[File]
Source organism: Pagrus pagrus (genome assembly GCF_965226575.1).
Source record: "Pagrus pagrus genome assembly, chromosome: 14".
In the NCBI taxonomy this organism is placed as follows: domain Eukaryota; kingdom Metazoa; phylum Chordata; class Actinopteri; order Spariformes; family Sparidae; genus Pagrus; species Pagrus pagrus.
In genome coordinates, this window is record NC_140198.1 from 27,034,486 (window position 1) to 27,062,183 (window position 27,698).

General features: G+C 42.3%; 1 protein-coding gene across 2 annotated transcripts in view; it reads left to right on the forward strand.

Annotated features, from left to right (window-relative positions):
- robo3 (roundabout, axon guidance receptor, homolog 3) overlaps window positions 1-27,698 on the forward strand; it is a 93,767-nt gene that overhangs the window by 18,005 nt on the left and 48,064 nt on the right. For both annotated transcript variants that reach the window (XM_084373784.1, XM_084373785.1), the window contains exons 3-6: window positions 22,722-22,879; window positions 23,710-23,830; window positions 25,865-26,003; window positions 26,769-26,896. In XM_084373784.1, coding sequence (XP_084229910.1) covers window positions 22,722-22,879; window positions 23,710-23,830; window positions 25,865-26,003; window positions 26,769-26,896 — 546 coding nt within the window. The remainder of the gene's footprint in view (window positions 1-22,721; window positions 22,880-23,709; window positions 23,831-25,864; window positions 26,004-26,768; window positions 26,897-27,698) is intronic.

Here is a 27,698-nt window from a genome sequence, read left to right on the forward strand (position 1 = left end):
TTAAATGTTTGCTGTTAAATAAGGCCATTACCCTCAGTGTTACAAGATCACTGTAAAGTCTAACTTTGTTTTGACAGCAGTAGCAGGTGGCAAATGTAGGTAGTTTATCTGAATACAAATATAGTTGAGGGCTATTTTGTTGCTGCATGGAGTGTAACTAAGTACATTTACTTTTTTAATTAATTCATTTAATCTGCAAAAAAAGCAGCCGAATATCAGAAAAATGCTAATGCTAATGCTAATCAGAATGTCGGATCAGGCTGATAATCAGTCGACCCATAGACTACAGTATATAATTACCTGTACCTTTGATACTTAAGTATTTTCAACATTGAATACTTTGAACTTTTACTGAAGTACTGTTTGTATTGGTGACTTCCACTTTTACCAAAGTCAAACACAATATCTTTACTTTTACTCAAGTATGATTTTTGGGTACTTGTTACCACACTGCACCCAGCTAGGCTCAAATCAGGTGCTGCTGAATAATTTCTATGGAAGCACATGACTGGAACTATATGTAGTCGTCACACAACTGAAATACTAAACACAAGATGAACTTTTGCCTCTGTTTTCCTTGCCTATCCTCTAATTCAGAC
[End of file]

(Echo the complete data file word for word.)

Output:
Source organism: Pagrus pagrus (genome assembly GCF_965226575.1).
Source record: "Pagrus pagrus genome assembly, chromosome: 14".
In the NCBI taxonomy this organism is placed as follows: domain Eukaryota; kingdom Metazoa; phylum Chordata; class Actinopteri; order Spariformes; family Sparidae; genus Pagrus; species Pagrus pagrus.
In genome coordinates, this window is record NC_140198.1 from 27,034,486 (window position 1) to 27,062,183 (window position 27,698).

General features: G+C 42.3%; 1 protein-coding gene across 2 annotated transcripts in view; it reads left to right on the forward strand.

Annotated features, from left to right (window-relative positions):
- robo3 (roundabout, axon guidance receptor, homolog 3) overlaps window positions 1-27,698 on the forward strand; it is a 93,767-nt gene that overhangs the window by 18,005 nt on the left and 48,064 nt on the right. For both annotated transcript variants that reach the window (XM_084373784.1, XM_084373785.1), the window contains exons 3-6: window positions 22,722-22,879; window positions 23,710-23,830; window positions 25,865-26,003; window positions 26,769-26,896. In XM_084373784.1, coding sequence (XP_084229910.1) covers window positions 22,722-22,879; window positions 23,710-23,830; window positions 25,865-26,003; window positions 26,769-26,896 — 546 coding nt within the window. The remainder of the gene's footprint in view (window positions 1-22,721; window positions 22,880-23,709; window positions 23,831-25,864; window positions 26,004-26,768; window positions 26,897-27,698) is intronic.

Here is a 27,698-nt window from a genome sequence, read left to right on the forward strand (position 1 = left end):
TTAAATGTTTGCTGTTAAATAAGGCCATTACCCTCAGTGTTACAAGATCACTGTAAAGTCTAACTTTGTTTTGACAGCAGTAGCAGGTGGCAAATGTAGGTAGTTTATCTGAATACAAATATAGTTGAGGGCTATTTTGTTGCTGCATGGAGTGTAACTAAGTACATTTACTTTTTTAATTAATTCATTTAATCTGCAAAAAAAGCAGCCGAATATCAGAAAAATGCTAATGCTAATGCTAATCAGAATGTCGGATCAGGCTGATAATCAGTCGACCCATAGACTACAGTATATAATTACCTGTACCTTTGATACTTAAGTATTTTCAACATTGAATACTTTGAACTTTTACTGAAGTACTGTTTGTATTGGTGACTTCCACTTTTACCAAAGTCAAACACAATATCTTTACTTTTACTCAAGTATGATTTTTGGGTACTTGTTACCACACTGCACCCAGCTAGGCTCAAATCAGGTGCTGCTGAATAATTTCTATGGAAGCACATGACTGGAACTATATGTAGTCGTCACACAACTGAAATACTAAACACAAGATGAACTTTTGCCTCTGTTTTCCTTGCCTATCCTCTAATTCAGAC